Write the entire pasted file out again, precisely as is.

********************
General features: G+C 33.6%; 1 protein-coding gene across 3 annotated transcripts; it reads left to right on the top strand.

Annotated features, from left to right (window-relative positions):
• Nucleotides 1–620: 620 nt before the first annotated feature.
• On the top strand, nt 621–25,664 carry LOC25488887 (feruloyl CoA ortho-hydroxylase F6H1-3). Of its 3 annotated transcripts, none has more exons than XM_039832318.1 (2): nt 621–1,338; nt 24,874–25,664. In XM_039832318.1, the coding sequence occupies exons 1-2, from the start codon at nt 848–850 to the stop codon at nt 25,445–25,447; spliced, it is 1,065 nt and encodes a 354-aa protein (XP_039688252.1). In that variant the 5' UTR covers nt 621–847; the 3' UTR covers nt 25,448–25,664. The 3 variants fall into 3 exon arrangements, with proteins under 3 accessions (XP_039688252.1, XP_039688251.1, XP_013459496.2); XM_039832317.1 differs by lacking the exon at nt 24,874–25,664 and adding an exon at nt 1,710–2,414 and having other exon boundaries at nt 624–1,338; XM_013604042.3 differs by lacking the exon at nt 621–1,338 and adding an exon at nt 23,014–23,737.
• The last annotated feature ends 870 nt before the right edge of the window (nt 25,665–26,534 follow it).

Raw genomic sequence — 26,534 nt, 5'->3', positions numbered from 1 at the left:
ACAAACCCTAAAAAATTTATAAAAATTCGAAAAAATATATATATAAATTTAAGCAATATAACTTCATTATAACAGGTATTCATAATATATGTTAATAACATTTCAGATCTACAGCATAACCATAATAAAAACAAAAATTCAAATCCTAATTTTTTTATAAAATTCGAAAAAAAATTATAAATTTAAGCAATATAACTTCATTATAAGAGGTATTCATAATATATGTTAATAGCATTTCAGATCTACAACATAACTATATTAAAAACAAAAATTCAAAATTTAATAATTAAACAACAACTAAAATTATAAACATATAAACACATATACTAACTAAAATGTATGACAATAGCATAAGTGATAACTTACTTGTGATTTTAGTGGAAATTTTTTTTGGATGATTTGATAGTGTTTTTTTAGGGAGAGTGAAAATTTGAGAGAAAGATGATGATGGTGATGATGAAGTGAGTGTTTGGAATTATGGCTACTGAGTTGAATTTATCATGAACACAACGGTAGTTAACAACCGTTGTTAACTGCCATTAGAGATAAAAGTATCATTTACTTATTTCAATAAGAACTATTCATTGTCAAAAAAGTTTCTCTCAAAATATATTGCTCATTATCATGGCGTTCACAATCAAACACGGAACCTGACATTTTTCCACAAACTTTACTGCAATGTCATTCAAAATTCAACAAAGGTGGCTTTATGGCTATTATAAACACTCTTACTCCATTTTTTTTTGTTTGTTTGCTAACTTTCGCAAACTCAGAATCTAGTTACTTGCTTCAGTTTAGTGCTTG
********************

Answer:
General features: G+C 33.6%; 1 protein-coding gene across 3 annotated transcripts; it reads left to right on the top strand.

Annotated features, from left to right (window-relative positions):
• Nucleotides 1–620: 620 nt before the first annotated feature.
• On the top strand, nt 621–25,664 carry LOC25488887 (feruloyl CoA ortho-hydroxylase F6H1-3). Of its 3 annotated transcripts, none has more exons than XM_039832318.1 (2): nt 621–1,338; nt 24,874–25,664. In XM_039832318.1, the coding sequence occupies exons 1-2, from the start codon at nt 848–850 to the stop codon at nt 25,445–25,447; spliced, it is 1,065 nt and encodes a 354-aa protein (XP_039688252.1). In that variant the 5' UTR covers nt 621–847; the 3' UTR covers nt 25,448–25,664. The 3 variants fall into 3 exon arrangements, with proteins under 3 accessions (XP_039688252.1, XP_039688251.1, XP_013459496.2); XM_039832317.1 differs by lacking the exon at nt 24,874–25,664 and adding an exon at nt 1,710–2,414 and having other exon boundaries at nt 624–1,338; XM_013604042.3 differs by lacking the exon at nt 621–1,338 and adding an exon at nt 23,014–23,737.
• The last annotated feature ends 870 nt before the right edge of the window (nt 25,665–26,534 follow it).

Raw genomic sequence — 26,534 nt, 5'->3', positions numbered from 1 at the left:
ACAAACCCTAAAAAATTTATAAAAATTCGAAAAAATATATATATAAATTTAAGCAATATAACTTCATTATAACAGGTATTCATAATATATGTTAATAACATTTCAGATCTACAGCATAACCATAATAAAAACAAAAATTCAAATCCTAATTTTTTTATAAAATTCGAAAAAAAATTATAAATTTAAGCAATATAACTTCATTATAAGAGGTATTCATAATATATGTTAATAGCATTTCAGATCTACAACATAACTATATTAAAAACAAAAATTCAAAATTTAATAATTAAACAACAACTAAAATTATAAACATATAAACACATATACTAACTAAAATGTATGACAATAGCATAAGTGATAACTTACTTGTGATTTTAGTGGAAATTTTTTTTGGATGATTTGATAGTGTTTTTTTAGGGAGAGTGAAAATTTGAGAGAAAGATGATGATGGTGATGATGAAGTGAGTGTTTGGAATTATGGCTACTGAGTTGAATTTATCATGAACACAACGGTAGTTAACAACCGTTGTTAACTGCCATTAGAGATAAAAGTATCATTTACTTATTTCAATAAGAACTATTCATTGTCAAAAAAGTTTCTCTCAAAATATATTGCTCATTATCATGGCGTTCACAATCAAACACGGAACCTGACATTTTTCCACAAACTTTACTGCAATGTCATTCAAAATTCAACAAAGGTGGCTTTATGGCTATTATAAACACTCTTACTCCATTTTTTTTTGTTTGTTTGCTAACTTTCGCAAACTCAGAATCTAGTTACTTGCTTCAGTTTAGTGCTTG